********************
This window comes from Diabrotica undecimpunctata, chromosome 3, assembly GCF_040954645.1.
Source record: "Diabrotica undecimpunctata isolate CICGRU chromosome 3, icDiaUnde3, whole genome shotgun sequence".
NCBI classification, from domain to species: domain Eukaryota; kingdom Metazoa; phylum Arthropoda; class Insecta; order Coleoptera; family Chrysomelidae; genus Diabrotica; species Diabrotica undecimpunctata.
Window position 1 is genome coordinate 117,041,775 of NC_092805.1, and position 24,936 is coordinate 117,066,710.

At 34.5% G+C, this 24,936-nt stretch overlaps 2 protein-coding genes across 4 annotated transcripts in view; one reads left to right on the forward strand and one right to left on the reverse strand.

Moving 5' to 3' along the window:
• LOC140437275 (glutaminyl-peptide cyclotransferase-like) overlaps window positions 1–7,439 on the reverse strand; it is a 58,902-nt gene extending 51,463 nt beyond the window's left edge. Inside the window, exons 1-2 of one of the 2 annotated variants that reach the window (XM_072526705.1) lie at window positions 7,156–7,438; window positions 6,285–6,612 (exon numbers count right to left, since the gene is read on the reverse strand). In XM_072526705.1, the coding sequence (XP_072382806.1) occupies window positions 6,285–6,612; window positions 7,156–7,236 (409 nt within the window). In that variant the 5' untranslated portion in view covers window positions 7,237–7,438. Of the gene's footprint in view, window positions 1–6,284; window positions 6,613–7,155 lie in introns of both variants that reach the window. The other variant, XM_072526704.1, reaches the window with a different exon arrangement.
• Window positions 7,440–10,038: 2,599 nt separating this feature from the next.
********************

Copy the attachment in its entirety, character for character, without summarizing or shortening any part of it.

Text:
This window comes from Diabrotica undecimpunctata, chromosome 3, assembly GCF_040954645.1.
Source record: "Diabrotica undecimpunctata isolate CICGRU chromosome 3, icDiaUnde3, whole genome shotgun sequence".
NCBI classification, from domain to species: domain Eukaryota; kingdom Metazoa; phylum Arthropoda; class Insecta; order Coleoptera; family Chrysomelidae; genus Diabrotica; species Diabrotica undecimpunctata.
Window position 1 is genome coordinate 117,041,775 of NC_092805.1, and position 24,936 is coordinate 117,066,710.

At 34.5% G+C, this 24,936-nt stretch overlaps 2 protein-coding genes across 4 annotated transcripts in view; one reads left to right on the forward strand and one right to left on the reverse strand.

Moving 5' to 3' along the window:
• LOC140437275 (glutaminyl-peptide cyclotransferase-like) overlaps window positions 1–7,439 on the reverse strand; it is a 58,902-nt gene extending 51,463 nt beyond the window's left edge. Inside the window, exons 1-2 of one of the 2 annotated variants that reach the window (XM_072526705.1) lie at window positions 7,156–7,438; window positions 6,285–6,612 (exon numbers count right to left, since the gene is read on the reverse strand). In XM_072526705.1, the coding sequence (XP_072382806.1) occupies window positions 6,285–6,612; window positions 7,156–7,236 (409 nt within the window). In that variant the 5' untranslated portion in view covers window positions 7,237–7,438. Of the gene's footprint in view, window positions 1–6,284; window positions 6,613–7,155 lie in introns of both variants that reach the window. The other variant, XM_072526704.1, reaches the window with a different exon arrangement.
• Window positions 7,440–10,038: 2,599 nt separating this feature from the next.